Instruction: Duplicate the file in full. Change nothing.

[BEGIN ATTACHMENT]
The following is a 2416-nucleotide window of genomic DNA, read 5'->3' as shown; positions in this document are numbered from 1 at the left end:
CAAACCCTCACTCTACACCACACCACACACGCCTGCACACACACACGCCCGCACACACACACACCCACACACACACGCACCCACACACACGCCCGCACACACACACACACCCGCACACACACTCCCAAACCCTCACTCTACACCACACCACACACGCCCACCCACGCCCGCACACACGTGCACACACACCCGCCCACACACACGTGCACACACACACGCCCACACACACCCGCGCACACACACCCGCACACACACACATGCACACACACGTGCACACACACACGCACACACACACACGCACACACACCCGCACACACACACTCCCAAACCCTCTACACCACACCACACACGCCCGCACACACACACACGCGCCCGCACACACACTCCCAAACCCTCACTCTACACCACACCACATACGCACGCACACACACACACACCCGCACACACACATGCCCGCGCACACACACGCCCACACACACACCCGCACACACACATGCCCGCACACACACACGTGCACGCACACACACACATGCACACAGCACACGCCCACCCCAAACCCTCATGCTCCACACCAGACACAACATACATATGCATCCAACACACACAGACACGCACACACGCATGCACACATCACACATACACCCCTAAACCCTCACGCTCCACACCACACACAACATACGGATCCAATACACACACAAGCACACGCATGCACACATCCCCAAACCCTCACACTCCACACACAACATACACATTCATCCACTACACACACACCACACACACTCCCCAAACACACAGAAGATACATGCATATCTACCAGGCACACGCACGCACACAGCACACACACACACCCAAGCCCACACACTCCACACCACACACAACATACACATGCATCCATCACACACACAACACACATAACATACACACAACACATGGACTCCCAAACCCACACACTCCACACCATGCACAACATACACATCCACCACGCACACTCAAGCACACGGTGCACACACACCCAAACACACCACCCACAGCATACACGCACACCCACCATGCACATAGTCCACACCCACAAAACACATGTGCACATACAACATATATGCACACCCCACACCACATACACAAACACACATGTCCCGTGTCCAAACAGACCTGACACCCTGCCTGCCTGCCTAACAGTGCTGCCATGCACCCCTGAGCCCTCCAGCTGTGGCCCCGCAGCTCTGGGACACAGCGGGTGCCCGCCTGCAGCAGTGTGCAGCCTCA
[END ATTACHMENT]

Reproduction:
The following is a 2416-nucleotide window of genomic DNA, read 5'->3' as shown; positions in this document are numbered from 1 at the left end:
CAAACCCTCACTCTACACCACACCACACACGCCTGCACACACACACGCCCGCACACACACACACCCACACACACACGCACCCACACACACGCCCGCACACACACACACACCCGCACACACACTCCCAAACCCTCACTCTACACCACACCACACACGCCCACCCACGCCCGCACACACGTGCACACACACCCGCCCACACACACGTGCACACACACACGCCCACACACACCCGCGCACACACACCCGCACACACACACATGCACACACACGTGCACACACACACGCACACACACACACGCACACACACCCGCACACACACACTCCCAAACCCTCTACACCACACCACACACGCCCGCACACACACACACGCGCCCGCACACACACTCCCAAACCCTCACTCTACACCACACCACATACGCACGCACACACACACACACCCGCACACACACATGCCCGCGCACACACACGCCCACACACACACCCGCACACACACATGCCCGCACACACACACGTGCACGCACACACACACATGCACACAGCACACGCCCACCCCAAACCCTCATGCTCCACACCAGACACAACATACATATGCATCCAACACACACAGACACGCACACACGCATGCACACATCACACATACACCCCTAAACCCTCACGCTCCACACCACACACAACATACGGATCCAATACACACACAAGCACACGCATGCACACATCCCCAAACCCTCACACTCCACACACAACATACACATTCATCCACTACACACACACCACACACACTCCCCAAACACACAGAAGATACATGCATATCTACCAGGCACACGCACGCACACAGCACACACACACACCCAAGCCCACACACTCCACACCACACACAACATACACATGCATCCATCACACACACAACACACATAACATACACACAACACATGGACTCCCAAACCCACACACTCCACACCATGCACAACATACACATCCACCACGCACACTCAAGCACACGGTGCACACACACCCAAACACACCACCCACAGCATACACGCACACCCACCATGCACATAGTCCACACCCACAAAACACATGTGCACATACAACATATATGCACACCCCACACCACATACACAAACACACATGTCCCGTGTCCAAACAGACCTGACACCCTGCCTGCCTGCCTAACAGTGCTGCCATGCACCCCTGAGCCCTCCAGCTGTGGCCCCGCAGCTCTGGGACACAGCGGGTGCCCGCCTGCAGCAGTGTGCAGCCTCA